CORALINE (2009). Tim Burton's The Nightmare Before Christmas was actually Henry Selick's The Nightmare Before Christmas, given that it was the latter who actually directed the film. Here, he displays his mastery again, helming an eye-popping animated extravaganza he adapted from Neil Gaiman's best-selling book. Dakota Fanning provides the voice of Coraline, a lonely little girl who discovers an alternate world hidden behind a small door in her family's new house. Initially, life seems more pleasant on the other side – her alternate parents (Teri Hatcher and John Hodgman) are hipper, the food is tastier, the entertainment is more dazzling – but it's not long before things take a dark turn, and, with the help of a sage black cat (Keith David), Coraline soon finds herself fighting for her very soul. The visual scheme – as with Nightmare, stop-motion animation is the order of the day – is remarkable in its complexity, and the movie manages the difficult task of repeatedly moving back and forth between enchanting and chilling. Some set-pieces seem likely to disturb small children (the movie is rated PG, partly for "thematic elements" and "scary images"), but older viewers will revel in the film's freakish fantasy landscape.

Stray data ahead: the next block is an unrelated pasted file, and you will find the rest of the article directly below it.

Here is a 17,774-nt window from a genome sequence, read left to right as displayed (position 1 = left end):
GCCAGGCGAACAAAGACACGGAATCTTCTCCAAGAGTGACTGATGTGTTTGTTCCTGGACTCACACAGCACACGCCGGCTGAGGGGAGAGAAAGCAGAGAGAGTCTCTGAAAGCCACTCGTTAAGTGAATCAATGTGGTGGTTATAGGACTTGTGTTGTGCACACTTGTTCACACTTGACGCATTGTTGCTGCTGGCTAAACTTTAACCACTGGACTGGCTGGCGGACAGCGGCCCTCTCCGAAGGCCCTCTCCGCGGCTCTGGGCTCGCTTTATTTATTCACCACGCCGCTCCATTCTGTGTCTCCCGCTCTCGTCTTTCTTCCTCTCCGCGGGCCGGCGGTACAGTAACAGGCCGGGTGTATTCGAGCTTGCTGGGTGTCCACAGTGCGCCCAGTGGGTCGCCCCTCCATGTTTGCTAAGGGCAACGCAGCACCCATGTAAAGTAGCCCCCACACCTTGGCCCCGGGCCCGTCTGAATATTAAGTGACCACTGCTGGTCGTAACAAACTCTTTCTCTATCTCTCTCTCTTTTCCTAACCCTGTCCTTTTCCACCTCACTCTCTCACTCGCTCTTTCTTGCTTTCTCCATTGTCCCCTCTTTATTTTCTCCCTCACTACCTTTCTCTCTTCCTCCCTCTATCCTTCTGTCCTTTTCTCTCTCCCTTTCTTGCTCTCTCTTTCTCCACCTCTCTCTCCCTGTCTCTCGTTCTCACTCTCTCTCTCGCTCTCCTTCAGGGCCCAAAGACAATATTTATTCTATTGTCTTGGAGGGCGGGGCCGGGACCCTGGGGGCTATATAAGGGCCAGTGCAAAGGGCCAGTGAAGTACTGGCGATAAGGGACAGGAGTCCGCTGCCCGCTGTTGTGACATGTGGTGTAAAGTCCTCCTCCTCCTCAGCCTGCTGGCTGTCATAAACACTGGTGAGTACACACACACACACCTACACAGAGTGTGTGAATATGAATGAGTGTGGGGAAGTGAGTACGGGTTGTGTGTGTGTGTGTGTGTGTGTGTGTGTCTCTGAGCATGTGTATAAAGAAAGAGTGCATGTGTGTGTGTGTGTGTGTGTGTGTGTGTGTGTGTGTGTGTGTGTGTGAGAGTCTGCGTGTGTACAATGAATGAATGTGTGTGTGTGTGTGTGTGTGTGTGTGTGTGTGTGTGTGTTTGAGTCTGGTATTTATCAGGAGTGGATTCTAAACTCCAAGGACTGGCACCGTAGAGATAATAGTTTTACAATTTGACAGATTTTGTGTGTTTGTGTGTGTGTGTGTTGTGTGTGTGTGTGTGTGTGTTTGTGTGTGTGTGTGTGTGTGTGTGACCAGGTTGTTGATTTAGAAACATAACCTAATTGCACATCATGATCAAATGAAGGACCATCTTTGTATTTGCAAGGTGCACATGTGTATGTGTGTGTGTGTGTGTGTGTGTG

The two-disc Collector's Edition includes both the 2-D and 3-D versions of the film (four pairs of 3-D glasses are included). Extras include audio commentary by Selick and composer Bruno Coulais; 9 minutes of deleted scenes; a 36-minute making-of featurette; and an 11-minute look at creating the vocal characterizations.